Travis Daigle has compassion for everyone out there who – yet again – has made a list of resolutions to tackle in the New Year. But he warns that goals like losing weight or curbing spending habits are always peripheral to the bigger challenge, which is acquiring the mental toughness to do hard things.
Daigle knows whereof he speaks. Before moving to Tacoma and becoming a popular lecturer at the University of Washington/Tacoma’s Grit City Monday series, he served in Afghanistan as a Green Beret.
But, as he told the audience at a recent TEDx Tacoma talk, when he enlisted in the service at the age of 25, he was an unlikely candidate for the Army’s most elite force.
“I had never been a great athlete. I had never been on a hike. I had never been camping. I had never shot a gun. And I didn’t know how to swim.”
In fact, as a child growing up in Birmingham, Alabama, Daigle had always been the fat kid in school. From a young age all the way through high school, he had been ridiculed, bullied and humiliated – not only by his peers, but sometimes by his teachers. It was a deeply painful experience for him. He had no friends.
But all of the time he spent alone allowed him to think about how he might move forward. And at the age of ten, he made a remarkably mature calculation – the bullying about his weight “was either going to develop me or destroy me. I was going to give it my best shot.”
He chose to view adversity as something good, something that made him stronger. He didn’t have money to join a gym, but he still worked out daily, using rudimentary exercise equipment he’d made himself. This didn’t produce immediate results, but Daigle adhered to his workout regimen for seven long years anyway, always thinking about how he could fine-tune it.
It wasn’t until he was a senior in high school that he learned for the first time that improving his eating habits, in addition to working out, might yield better results. And once he applied that knowledge, the weight came off at last – 80 pounds in eight months.
After graduating from high school, Daigle left Alabama and went on to college in Texas, where he earned an engineering degree and got a job in the corporate world.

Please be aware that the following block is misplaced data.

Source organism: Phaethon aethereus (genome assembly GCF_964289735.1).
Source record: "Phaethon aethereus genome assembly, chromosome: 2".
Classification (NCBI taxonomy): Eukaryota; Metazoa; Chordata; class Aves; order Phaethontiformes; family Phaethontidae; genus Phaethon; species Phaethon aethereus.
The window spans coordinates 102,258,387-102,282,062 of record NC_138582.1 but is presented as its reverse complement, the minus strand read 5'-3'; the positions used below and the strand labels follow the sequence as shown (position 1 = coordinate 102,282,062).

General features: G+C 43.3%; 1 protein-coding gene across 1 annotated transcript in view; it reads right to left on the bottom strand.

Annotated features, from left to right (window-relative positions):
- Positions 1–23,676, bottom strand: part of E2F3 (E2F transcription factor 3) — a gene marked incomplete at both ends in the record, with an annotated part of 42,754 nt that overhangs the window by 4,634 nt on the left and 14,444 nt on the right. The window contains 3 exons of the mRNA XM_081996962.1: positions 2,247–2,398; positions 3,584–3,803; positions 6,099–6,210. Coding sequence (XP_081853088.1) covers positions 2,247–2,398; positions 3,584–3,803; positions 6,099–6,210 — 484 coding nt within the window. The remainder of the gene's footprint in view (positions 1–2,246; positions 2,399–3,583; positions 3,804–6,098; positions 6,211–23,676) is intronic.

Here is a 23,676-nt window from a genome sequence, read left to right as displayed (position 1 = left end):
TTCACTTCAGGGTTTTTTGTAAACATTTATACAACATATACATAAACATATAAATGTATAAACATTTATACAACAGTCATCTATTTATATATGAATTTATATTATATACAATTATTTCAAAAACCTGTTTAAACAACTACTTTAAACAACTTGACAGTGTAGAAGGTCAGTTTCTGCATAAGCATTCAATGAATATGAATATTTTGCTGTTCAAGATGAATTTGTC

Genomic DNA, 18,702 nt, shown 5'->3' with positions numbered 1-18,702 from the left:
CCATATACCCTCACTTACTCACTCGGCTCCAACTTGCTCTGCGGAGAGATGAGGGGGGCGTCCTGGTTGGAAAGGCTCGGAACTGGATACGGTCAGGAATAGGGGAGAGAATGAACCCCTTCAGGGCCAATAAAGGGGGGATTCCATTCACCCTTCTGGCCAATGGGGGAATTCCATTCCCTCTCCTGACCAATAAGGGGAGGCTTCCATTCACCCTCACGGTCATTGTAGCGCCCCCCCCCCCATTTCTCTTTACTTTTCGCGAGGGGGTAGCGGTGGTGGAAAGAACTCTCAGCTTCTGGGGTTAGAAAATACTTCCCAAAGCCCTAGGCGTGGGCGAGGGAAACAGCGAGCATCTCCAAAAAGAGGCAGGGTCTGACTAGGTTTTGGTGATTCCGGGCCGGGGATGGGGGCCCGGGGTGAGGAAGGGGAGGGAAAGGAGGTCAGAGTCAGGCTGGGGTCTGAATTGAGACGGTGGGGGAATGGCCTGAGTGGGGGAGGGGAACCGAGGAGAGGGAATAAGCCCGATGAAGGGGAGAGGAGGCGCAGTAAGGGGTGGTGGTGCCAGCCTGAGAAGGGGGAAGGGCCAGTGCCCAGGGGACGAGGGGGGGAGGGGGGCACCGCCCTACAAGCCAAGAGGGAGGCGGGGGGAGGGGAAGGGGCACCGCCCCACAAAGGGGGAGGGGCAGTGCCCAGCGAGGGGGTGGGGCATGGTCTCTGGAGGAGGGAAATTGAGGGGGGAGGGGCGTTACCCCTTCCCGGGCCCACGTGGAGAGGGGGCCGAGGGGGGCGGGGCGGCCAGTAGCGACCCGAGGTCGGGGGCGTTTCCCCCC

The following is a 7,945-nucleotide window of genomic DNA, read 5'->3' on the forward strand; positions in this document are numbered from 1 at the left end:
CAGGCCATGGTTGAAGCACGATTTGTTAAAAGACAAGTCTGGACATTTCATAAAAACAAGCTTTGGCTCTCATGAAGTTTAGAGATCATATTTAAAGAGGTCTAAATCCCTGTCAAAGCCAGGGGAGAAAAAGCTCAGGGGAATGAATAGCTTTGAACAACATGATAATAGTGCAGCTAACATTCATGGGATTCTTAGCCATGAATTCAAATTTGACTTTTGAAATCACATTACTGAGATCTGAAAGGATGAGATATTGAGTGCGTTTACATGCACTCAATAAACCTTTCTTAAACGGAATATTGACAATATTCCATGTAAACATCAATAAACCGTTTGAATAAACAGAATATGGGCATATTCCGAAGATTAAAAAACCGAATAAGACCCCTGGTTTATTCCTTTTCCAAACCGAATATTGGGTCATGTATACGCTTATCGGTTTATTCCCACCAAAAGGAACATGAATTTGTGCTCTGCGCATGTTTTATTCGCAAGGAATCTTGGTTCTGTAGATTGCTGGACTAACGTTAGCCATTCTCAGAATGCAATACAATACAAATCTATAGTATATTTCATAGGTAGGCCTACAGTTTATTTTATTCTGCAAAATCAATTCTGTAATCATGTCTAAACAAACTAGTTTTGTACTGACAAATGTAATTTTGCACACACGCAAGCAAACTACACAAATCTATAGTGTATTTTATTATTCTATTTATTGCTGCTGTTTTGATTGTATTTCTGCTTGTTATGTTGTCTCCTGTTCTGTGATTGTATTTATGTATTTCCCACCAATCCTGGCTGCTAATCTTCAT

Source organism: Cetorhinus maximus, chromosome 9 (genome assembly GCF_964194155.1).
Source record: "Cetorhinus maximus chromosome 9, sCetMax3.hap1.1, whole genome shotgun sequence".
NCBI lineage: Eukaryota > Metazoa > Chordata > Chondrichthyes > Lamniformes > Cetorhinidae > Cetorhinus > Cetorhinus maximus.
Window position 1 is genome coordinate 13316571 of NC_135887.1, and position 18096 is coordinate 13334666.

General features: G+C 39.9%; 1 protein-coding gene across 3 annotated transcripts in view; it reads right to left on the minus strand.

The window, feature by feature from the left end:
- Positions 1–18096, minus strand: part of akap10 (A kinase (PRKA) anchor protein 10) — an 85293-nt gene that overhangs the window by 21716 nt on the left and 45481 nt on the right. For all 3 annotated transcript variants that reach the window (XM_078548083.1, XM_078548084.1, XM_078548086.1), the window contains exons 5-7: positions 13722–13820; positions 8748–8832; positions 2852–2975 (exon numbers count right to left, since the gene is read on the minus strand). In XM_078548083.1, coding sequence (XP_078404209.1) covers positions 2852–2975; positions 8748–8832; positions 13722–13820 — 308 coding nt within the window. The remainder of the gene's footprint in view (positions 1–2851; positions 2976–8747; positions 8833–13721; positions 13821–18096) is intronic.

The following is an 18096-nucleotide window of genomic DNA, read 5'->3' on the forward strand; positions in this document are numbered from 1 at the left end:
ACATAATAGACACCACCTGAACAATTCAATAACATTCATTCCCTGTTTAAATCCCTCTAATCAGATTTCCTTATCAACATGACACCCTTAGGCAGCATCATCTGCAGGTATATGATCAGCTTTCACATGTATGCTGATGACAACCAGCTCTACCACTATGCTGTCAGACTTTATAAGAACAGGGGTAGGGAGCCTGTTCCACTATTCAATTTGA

It was a comfortable position, but a bad fit. Daigle realized that he was growing unhappy because he thrived best by tackling adversity, not avoiding it. He liked to go to bed at night utterly exhausted, feeling that he’d expended his utmost effort and left no stone unturned.
So that’s when he decided not only to enlist in the military, but to try out for the Green Berets.
In the Army, he was trained in marksmanship and undertook long distance marches. When it became clear that there was no one around who would be teaching him how to swim, he went online and Googled the instructions for basic strokes. Using the work habits he had developed as a teenager – planning, executing, learning from his mistakes, and then refining the plan and trying again, he became proficient enough in all skill sets to be assigned to the Army’s elite Special Forces.
Now back in civilian life and working as a character development coach, Daigle sees too many people succumbing to a phenomenon he calls “instant gratification nation.”
He believes there’s a better way to achieve authentic fulfillment. He encourages his clients to hold themselves 100 percent accountable for the condition of their lives – no excuses – and then build from there.
This may sound intense, but Daigle is living proof that this approach works – with respect to health, resources, relationships and work.
“Your brain’s a tool,” Daigle says. He advises starting with constructive self-talk, using repetition, and – those of you who make lists of New Year’s resolutions will like this – writing goals down.
Cultivate your mindset, Daigle promises, “and you’ll climb whatever mountains you want to climb.”
To learn more about Travis Daigle’s motivational podcasts and to see his TEDx Tacoma talk on resilience, visit https://travisdaiglecdc.com/
Barbara Lloyd McMichael is a freelance writer living in the Pacific Northwest.